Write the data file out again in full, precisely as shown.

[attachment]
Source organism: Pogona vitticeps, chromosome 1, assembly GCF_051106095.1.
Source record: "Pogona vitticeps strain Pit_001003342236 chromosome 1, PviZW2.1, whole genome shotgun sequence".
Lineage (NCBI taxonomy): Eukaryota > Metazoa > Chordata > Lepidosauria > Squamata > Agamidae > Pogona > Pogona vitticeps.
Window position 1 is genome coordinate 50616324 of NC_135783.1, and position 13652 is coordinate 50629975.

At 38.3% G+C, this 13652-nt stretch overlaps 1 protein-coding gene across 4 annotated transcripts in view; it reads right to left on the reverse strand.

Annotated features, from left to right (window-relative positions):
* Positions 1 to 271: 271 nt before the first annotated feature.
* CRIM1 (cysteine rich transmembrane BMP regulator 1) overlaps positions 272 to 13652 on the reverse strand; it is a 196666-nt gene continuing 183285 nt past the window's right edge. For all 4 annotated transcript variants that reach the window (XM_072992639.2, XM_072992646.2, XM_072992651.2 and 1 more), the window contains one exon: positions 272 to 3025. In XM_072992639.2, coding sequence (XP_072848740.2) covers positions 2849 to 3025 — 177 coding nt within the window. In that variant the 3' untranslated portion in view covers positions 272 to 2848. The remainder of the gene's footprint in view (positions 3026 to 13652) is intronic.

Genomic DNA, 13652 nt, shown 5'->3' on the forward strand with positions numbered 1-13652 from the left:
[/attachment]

Source organism: Pogona vitticeps, chromosome 1, assembly GCF_051106095.1.
Source record: "Pogona vitticeps strain Pit_001003342236 chromosome 1, PviZW2.1, whole genome shotgun sequence".
Lineage (NCBI taxonomy): Eukaryota > Metazoa > Chordata > Lepidosauria > Squamata > Agamidae > Pogona > Pogona vitticeps.
Window position 1 is genome coordinate 50616324 of NC_135783.1, and position 13652 is coordinate 50629975.

At 38.3% G+C, this 13652-nt stretch overlaps 1 protein-coding gene across 4 annotated transcripts in view; it reads right to left on the reverse strand.

Annotated features, from left to right (window-relative positions):
* Positions 1 to 271: 271 nt before the first annotated feature.
* CRIM1 (cysteine rich transmembrane BMP regulator 1) overlaps positions 272 to 13652 on the reverse strand; it is a 196666-nt gene continuing 183285 nt past the window's right edge. For all 4 annotated transcript variants that reach the window (XM_072992639.2, XM_072992646.2, XM_072992651.2 and 1 more), the window contains one exon: positions 272 to 3025. In XM_072992639.2, coding sequence (XP_072848740.2) covers positions 2849 to 3025 — 177 coding nt within the window. In that variant the 3' untranslated portion in view covers positions 272 to 2848. The remainder of the gene's footprint in view (positions 3026 to 13652) is intronic.

Genomic DNA, 13652 nt, shown 5'->3' on the forward strand with positions numbered 1-13652 from the left: